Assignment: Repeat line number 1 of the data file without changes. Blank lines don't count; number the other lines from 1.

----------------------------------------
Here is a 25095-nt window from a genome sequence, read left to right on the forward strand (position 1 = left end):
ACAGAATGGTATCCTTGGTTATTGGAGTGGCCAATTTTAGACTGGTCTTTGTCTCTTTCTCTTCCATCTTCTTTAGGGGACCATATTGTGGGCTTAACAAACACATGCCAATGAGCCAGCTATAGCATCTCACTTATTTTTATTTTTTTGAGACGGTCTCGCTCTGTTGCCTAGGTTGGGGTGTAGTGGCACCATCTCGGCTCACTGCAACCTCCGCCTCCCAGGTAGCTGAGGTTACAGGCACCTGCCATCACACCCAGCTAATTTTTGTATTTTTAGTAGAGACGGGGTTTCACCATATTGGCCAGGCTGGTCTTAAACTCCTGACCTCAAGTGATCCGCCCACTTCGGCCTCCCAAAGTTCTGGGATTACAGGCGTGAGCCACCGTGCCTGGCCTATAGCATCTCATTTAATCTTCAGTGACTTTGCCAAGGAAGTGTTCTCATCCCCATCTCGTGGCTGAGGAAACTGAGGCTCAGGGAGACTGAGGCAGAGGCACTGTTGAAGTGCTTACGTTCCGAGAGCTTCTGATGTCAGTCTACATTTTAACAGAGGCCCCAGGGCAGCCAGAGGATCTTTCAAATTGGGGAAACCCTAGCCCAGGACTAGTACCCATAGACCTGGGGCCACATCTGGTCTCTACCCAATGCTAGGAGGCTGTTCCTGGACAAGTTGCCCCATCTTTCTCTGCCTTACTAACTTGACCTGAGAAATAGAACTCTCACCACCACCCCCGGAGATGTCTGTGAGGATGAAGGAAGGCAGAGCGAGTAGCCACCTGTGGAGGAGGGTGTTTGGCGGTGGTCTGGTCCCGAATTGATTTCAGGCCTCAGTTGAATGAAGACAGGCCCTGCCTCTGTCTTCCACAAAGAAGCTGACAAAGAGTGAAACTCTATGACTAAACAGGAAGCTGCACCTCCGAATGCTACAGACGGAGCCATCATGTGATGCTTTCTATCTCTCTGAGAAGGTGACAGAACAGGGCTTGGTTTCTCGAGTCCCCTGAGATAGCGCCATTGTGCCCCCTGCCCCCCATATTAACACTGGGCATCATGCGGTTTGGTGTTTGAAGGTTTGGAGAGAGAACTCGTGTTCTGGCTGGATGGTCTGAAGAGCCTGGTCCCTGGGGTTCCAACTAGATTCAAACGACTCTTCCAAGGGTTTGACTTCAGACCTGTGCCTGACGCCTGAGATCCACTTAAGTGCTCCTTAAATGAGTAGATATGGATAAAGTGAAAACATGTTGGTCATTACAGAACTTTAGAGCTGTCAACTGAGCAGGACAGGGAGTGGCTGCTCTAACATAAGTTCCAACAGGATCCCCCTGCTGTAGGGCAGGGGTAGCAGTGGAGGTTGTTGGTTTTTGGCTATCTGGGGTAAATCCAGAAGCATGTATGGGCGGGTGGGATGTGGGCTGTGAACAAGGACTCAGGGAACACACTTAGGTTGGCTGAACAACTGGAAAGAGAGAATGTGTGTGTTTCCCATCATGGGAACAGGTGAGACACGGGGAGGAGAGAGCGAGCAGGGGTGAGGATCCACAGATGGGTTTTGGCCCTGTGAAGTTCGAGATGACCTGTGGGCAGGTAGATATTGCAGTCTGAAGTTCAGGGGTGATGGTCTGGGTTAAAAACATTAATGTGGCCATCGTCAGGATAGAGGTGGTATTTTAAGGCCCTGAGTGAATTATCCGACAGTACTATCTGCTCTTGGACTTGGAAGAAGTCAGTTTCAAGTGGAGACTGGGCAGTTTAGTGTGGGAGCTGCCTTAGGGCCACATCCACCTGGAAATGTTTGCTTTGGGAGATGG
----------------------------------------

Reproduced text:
Here is a 25095-nt window from a genome sequence, read left to right on the forward strand (position 1 = left end):